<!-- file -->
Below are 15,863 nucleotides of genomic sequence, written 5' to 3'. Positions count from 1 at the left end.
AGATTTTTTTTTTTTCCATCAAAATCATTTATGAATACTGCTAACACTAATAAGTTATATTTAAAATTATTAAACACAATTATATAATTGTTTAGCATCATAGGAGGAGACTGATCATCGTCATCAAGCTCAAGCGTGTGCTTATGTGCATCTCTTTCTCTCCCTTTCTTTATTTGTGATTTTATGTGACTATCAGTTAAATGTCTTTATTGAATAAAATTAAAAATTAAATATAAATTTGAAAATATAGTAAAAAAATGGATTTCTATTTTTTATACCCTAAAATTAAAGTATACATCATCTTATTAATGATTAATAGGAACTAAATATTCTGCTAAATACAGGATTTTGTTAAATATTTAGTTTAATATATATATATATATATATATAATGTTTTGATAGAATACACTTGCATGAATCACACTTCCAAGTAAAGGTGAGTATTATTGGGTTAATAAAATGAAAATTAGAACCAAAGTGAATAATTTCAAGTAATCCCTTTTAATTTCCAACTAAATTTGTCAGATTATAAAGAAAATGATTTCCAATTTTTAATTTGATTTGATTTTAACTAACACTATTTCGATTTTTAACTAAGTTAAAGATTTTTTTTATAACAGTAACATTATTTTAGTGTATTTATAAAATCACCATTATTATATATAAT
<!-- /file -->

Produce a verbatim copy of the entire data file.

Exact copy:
Below are 15,863 nucleotides of genomic sequence, written 5' to 3'. Positions count from 1 at the left end.
AGATTTTTTTTTTTTCCATCAAAATCATTTATGAATACTGCTAACACTAATAAGTTATATTTAAAATTATTAAACACAATTATATAATTGTTTAGCATCATAGGAGGAGACTGATCATCGTCATCAAGCTCAAGCGTGTGCTTATGTGCATCTCTTTCTCTCCCTTTCTTTATTTGTGATTTTATGTGACTATCAGTTAAATGTCTTTATTGAATAAAATTAAAAATTAAATATAAATTTGAAAATATAGTAAAAAAATGGATTTCTATTTTTTATACCCTAAAATTAAAGTATACATCATCTTATTAATGATTAATAGGAACTAAATATTCTGCTAAATACAGGATTTTGTTAAATATTTAGTTTAATATATATATATATATATATATAATGTTTTGATAGAATACACTTGCATGAATCACACTTCCAAGTAAAGGTGAGTATTATTGGGTTAATAAAATGAAAATTAGAACCAAAGTGAATAATTTCAAGTAATCCCTTTTAATTTCCAACTAAATTTGTCAGATTATAAAGAAAATGATTTCCAATTTTTAATTTGATTTGATTTTAACTAACACTATTTCGATTTTTAACTAAGTTAAAGATTTTTTTTATAACAGTAACATTATTTTAGTGTATTTATAAAATCACCATTATTATATATAAT